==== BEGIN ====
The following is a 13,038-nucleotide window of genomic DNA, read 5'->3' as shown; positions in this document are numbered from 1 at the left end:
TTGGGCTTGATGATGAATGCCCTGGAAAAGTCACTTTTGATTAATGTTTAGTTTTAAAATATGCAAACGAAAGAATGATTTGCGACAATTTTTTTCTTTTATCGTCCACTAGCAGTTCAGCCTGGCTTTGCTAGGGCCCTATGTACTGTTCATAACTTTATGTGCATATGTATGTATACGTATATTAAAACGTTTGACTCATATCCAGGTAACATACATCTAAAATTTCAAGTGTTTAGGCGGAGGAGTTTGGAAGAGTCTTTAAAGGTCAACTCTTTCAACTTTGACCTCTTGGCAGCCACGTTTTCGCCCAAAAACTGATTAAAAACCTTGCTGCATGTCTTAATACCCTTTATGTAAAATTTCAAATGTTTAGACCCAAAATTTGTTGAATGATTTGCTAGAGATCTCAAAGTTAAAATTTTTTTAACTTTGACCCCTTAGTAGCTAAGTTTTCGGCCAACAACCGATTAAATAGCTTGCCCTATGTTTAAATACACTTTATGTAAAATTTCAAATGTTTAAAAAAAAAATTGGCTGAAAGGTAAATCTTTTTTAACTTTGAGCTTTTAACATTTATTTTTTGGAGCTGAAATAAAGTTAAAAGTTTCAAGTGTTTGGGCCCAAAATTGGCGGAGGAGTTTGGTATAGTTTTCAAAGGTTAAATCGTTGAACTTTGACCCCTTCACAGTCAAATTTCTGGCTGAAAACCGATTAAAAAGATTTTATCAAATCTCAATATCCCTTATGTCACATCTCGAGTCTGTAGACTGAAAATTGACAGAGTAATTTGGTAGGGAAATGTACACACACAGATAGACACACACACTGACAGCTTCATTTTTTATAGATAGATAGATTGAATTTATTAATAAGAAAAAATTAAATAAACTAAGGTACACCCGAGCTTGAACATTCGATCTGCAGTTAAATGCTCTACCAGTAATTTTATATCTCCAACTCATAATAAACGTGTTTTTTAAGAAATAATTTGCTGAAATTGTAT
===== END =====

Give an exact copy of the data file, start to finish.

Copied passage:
The following is a 13,038-nucleotide window of genomic DNA, read 5'->3' as shown; positions in this document are numbered from 1 at the left end:
TTGGGCTTGATGATGAATGCCCTGGAAAAGTCACTTTTGATTAATGTTTAGTTTTAAAATATGCAAACGAAAGAATGATTTGCGACAATTTTTTTCTTTTATCGTCCACTAGCAGTTCAGCCTGGCTTTGCTAGGGCCCTATGTACTGTTCATAACTTTATGTGCATATGTATGTATACGTATATTAAAACGTTTGACTCATATCCAGGTAACATACATCTAAAATTTCAAGTGTTTAGGCGGAGGAGTTTGGAAGAGTCTTTAAAGGTCAACTCTTTCAACTTTGACCTCTTGGCAGCCACGTTTTCGCCCAAAAACTGATTAAAAACCTTGCTGCATGTCTTAATACCCTTTATGTAAAATTTCAAATGTTTAGACCCAAAATTTGTTGAATGATTTGCTAGAGATCTCAAAGTTAAAATTTTTTTAACTTTGACCCCTTAGTAGCTAAGTTTTCGGCCAACAACCGATTAAATAGCTTGCCCTATGTTTAAATACACTTTATGTAAAATTTCAAATGTTTAAAAAAAAAATTGGCTGAAAGGTAAATCTTTTTTAACTTTGAGCTTTTAACATTTATTTTTTGGAGCTGAAATAAAGTTAAAAGTTTCAAGTGTTTGGGCCCAAAATTGGCGGAGGAGTTTGGTATAGTTTTCAAAGGTTAAATCGTTGAACTTTGACCCCTTCACAGTCAAATTTCTGGCTGAAAACCGATTAAAAAGATTTTATCAAATCTCAATATCCCTTATGTCACATCTCGAGTCTGTAGACTGAAAATTGACAGAGTAATTTGGTAGGGAAATGTACACACACAGATAGACACACACACTGACAGCTTCATTTTTTATAGATAGATAGATTGAATTTATTAATAAGAAAAAATTAAATAAACTAAGGTACACCCGAGCTTGAACATTCGATCTGCAGTTAAATGCTCTACCAGTAATTTTATATCTCCAACTCATAATAAACGTGTTTTTTAAGAAATAATTTGCTGAAATTGTAT